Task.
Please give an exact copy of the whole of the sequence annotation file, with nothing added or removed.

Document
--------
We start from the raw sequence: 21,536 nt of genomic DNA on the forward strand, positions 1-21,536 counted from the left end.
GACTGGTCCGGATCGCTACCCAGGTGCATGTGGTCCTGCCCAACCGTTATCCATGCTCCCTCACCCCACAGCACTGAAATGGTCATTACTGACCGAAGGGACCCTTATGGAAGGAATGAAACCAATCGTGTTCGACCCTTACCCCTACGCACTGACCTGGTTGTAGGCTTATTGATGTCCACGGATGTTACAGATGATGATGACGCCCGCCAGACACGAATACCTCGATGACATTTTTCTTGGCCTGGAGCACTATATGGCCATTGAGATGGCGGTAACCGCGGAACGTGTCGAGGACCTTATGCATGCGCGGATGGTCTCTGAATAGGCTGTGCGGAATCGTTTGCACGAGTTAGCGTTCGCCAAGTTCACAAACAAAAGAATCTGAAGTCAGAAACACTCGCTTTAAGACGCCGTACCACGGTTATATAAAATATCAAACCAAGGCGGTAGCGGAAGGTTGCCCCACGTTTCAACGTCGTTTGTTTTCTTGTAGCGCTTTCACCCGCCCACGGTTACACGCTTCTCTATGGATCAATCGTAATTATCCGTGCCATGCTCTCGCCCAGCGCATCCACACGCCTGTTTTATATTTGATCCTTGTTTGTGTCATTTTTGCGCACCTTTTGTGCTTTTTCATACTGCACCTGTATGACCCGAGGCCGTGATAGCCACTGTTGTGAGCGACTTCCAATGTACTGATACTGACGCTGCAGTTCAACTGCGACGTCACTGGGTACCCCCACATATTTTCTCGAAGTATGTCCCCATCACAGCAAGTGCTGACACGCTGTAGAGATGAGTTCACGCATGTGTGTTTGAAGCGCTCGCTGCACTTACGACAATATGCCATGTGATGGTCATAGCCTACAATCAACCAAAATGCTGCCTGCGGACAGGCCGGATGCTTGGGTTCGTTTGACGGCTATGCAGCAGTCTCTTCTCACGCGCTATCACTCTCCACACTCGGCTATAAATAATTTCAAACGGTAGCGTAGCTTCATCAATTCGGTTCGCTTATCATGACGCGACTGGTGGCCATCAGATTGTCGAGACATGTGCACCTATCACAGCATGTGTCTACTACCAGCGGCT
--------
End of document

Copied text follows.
We start from the raw sequence: 21,536 nt of genomic DNA on the forward strand, positions 1-21,536 counted from the left end.
GACTGGTCCGGATCGCTACCCAGGTGCATGTGGTCCTGCCCAACCGTTATCCATGCTCCCTCACCCCACAGCACTGAAATGGTCATTACTGACCGAAGGGACCCTTATGGAAGGAATGAAACCAATCGTGTTCGACCCTTACCCCTACGCACTGACCTGGTTGTAGGCTTATTGATGTCCACGGATGTTACAGATGATGATGACGCCCGCCAGACACGAATACCTCGATGACATTTTTCTTGGCCTGGAGCACTATATGGCCATTGAGATGGCGGTAACCGCGGAACGTGTCGAGGACCTTATGCATGCGCGGATGGTCTCTGAATAGGCTGTGCGGAATCGTTTGCACGAGTTAGCGTTCGCCAAGTTCACAAACAAAAGAATCTGAAGTCAGAAACACTCGCTTTAAGACGCCGTACCACGGTTATATAAAATATCAAACCAAGGCGGTAGCGGAAGGTTGCCCCACGTTTCAACGTCGTTTGTTTTCTTGTAGCGCTTTCACCCGCCCACGGTTACACGCTTCTCTATGGATCAATCGTAATTATCCGTGCCATGCTCTCGCCCAGCGCATCCACACGCCTGTTTTATATTTGATCCTTGTTTGTGTCATTTTTGCGCACCTTTTGTGCTTTTTCATACTGCACCTGTATGACCCGAGGCCGTGATAGCCACTGTTGTGAGCGACTTCCAATGTACTGATACTGACGCTGCAGTTCAACTGCGACGTCACTGGGTACCCCCACATATTTTCTCGAAGTATGTCCCCATCACAGCAAGTGCTGACACGCTGTAGAGATGAGTTCACGCATGTGTGTTTGAAGCGCTCGCTGCACTTACGACAATATGCCATGTGATGGTCATAGCCTACAATCAACCAAAATGCTGCCTGCGGACAGGCCGGATGCTTGGGTTCGTTTGACGGCTATGCAGCAGTCTCTTCTCACGCGCTATCACTCTCCACACTCGGCTATAAATAATTTCAAACGGTAGCGTAGCTTCATCAATTCGGTTCGCTTATCATGACGCGACTGGTGGCCATCAGATTGTCGAGACATGTGCACCTATCACAGCATGTGTCTACTACCAGCGGCT